However, this needs to be facilitated by health IT tools that assist patients and their families in engaging in the diagnostic process such as patient access to clinical notes; see Recommendation 1. Patient portals provide patients with access to their medical information, but poor usability—including navigational problems and unmet expectations about functionality—can hinder adoption of such tools among patients Greenhalgh, Additional patient-facing health IT tools include mHealth applica-.
In addition, there are concerns that clinicians may be unwilling or not know how to act on information collected by patients though mHealth, wearable technologies, or other forums Dwoskin and Walker, ; Ramirez, One article suggested that the EHR has negatively affected the clinician—patient bond by prioritizing the computer above the patient.
An important component of usability is whether it supports teamwork in the diagnostic process. Health IT has the potential to strengthen intra- and interprofessional teamwork by providing structural support for enhanced collaboration among the health care professionals involved in the diagnostic process.
Reducing the cognitive burdens on clinicians is another key feature of usable health IT systems. Health IT has the potential to support clinicians in the diagnostic process by managing information flow and filtering and presenting information in a way that facilitates decision making. The problem list derives from the problem-oriented medical record, developed by.
Lawrence Weed Jacobs, The problem list includes all past and present diagnoses, as well as the time of occurrence and whether the problem was resolved, and links to further information on each entry in the list AHIMA, ; Weed, Although studies have shown that use of high-quality problem lists is associated with better patient care Hartung, ; Simborg et al.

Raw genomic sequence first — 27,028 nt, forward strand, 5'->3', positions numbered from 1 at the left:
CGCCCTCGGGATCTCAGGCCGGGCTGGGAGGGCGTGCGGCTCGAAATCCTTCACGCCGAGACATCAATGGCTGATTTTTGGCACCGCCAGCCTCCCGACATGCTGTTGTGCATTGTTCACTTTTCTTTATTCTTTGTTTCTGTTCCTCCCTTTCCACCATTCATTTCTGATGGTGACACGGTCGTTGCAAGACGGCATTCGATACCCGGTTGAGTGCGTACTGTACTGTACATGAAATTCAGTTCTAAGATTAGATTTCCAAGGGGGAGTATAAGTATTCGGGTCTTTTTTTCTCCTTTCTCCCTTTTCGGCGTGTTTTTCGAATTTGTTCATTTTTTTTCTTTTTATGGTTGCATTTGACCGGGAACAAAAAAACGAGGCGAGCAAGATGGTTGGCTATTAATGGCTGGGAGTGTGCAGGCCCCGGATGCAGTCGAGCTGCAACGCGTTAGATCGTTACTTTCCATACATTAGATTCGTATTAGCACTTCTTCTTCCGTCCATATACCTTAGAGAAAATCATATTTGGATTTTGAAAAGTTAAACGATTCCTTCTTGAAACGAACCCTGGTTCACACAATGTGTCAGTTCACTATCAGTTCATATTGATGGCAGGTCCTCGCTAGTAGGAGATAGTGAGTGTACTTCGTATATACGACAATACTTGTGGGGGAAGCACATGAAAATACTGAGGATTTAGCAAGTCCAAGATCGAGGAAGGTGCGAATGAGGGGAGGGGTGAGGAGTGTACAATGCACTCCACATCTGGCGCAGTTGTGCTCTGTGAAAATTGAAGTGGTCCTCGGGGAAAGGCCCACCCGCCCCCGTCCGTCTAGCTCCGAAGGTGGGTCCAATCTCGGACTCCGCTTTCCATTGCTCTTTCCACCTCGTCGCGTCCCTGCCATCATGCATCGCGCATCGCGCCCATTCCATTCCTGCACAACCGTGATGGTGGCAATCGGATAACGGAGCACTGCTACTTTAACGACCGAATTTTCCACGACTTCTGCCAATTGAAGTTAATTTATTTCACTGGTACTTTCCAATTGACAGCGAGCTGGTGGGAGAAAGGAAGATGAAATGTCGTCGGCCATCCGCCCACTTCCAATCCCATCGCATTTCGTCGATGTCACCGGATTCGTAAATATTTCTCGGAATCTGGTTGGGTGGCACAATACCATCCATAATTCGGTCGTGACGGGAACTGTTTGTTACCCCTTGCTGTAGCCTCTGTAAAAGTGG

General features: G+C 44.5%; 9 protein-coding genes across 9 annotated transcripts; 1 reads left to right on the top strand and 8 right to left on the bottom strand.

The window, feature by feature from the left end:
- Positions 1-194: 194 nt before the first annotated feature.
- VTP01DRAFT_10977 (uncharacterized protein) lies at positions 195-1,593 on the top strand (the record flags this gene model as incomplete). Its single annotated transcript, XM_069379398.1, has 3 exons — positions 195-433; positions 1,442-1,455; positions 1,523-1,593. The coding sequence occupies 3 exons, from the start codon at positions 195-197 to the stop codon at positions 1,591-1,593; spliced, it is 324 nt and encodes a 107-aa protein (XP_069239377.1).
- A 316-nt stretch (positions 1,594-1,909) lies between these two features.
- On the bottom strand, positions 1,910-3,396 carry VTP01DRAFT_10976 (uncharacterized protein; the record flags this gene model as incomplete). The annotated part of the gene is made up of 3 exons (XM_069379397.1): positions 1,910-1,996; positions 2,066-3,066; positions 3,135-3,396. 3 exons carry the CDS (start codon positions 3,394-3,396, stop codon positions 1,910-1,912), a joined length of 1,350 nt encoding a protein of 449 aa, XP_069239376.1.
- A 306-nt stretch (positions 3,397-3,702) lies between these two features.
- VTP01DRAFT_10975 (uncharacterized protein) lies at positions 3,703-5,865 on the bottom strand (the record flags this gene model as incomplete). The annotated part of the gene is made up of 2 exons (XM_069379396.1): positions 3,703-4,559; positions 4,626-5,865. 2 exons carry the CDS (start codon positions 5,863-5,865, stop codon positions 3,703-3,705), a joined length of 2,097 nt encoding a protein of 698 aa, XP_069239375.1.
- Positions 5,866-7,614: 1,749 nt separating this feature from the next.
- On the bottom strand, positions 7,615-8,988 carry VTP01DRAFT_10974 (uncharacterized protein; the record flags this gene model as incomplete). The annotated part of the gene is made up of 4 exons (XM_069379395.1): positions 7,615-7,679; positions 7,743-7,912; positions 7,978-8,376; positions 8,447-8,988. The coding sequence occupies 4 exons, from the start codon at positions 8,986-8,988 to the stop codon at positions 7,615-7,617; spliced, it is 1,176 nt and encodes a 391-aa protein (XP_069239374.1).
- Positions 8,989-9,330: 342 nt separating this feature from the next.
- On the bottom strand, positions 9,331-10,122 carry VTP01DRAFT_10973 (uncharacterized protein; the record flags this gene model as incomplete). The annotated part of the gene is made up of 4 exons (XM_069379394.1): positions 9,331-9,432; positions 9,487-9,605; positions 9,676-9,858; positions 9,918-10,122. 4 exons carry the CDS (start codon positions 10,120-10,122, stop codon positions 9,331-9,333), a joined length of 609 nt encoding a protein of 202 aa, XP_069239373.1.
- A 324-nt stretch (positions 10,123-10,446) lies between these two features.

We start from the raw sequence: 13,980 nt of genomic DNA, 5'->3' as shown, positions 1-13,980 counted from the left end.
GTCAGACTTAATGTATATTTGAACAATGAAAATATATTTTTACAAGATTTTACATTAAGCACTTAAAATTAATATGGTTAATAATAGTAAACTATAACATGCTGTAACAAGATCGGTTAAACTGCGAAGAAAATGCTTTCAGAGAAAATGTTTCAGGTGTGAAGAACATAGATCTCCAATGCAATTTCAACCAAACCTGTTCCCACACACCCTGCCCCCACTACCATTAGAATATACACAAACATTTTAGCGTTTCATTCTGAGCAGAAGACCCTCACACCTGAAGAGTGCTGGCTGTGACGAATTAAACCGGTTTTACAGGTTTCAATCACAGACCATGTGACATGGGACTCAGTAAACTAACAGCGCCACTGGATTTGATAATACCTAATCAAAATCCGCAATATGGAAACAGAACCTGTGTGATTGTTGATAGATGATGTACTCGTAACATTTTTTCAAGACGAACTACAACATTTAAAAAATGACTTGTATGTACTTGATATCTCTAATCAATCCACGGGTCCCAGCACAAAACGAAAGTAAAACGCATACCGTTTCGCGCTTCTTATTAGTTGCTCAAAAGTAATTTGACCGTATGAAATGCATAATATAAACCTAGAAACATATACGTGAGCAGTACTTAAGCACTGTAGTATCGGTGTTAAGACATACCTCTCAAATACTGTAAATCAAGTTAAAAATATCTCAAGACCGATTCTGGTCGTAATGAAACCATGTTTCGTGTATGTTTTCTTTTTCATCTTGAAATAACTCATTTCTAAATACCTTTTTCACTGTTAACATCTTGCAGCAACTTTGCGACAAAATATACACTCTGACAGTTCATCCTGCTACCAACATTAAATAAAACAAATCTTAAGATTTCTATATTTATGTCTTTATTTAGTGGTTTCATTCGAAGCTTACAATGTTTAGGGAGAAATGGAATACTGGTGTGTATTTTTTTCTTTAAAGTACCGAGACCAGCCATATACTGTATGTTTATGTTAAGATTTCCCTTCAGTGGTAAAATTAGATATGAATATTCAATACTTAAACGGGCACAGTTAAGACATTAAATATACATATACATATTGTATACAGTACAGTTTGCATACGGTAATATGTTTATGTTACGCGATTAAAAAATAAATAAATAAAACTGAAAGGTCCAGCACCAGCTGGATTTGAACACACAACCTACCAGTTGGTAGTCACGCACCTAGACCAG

To encourage this change, meaningful use criteria require that participants maintain an up-to-date, coded problem list for at least 80 percent of their patients AHIMA, Unfortunately, poorly designed health IT systems, such as those with confusing user interfaces and disorganized patient information, may contribute to cognitive overload rather than easing the cognitive burden on clinicians. Poorly designed systems can detract from clinician efficiency and impede information integration and interpretation in the diagnostic process.
A recent analysis of the graphical display of diagnostic test results in EHRs found that few of the current EHRs meet evidence-based criteria for how to improve comprehension of such information Sittig et al. For example, one EHR system graphed diagnostic testing results in reverse chronological order; none of the EHRs in the analysis had graphs with y-axis labels that displayed both the name of the variable and the units of measurement. Human factors engineering approaches, such as a heuristic evaluation or an assessment of how well a particular interface design complies with established design principles for usability, could help identify usability problems and guide the design of user interfaces CQPI, One key feature of an effective user interface is simplicity.
Clinicians have expressed dissatisfaction about EHR screens being too busy due to a high degree of display clutter or the high density of objects. Clinicians need to be able to complete a task without having to undergo extra steps, such as clicking, scrolling, or switching between a keyboard and mouse; however, many health IT tools are cumbersome to navigate.
One study of emergency department clinicians found that inputting information consumed more of their time than any other activity, including patient care Hill et al. Hill and colleagues estimated that a clinician could make 4, clicks in one hour shift.
[PDF] Healthcare Information Management Systems: Cases, Strategies, and Solutions (Health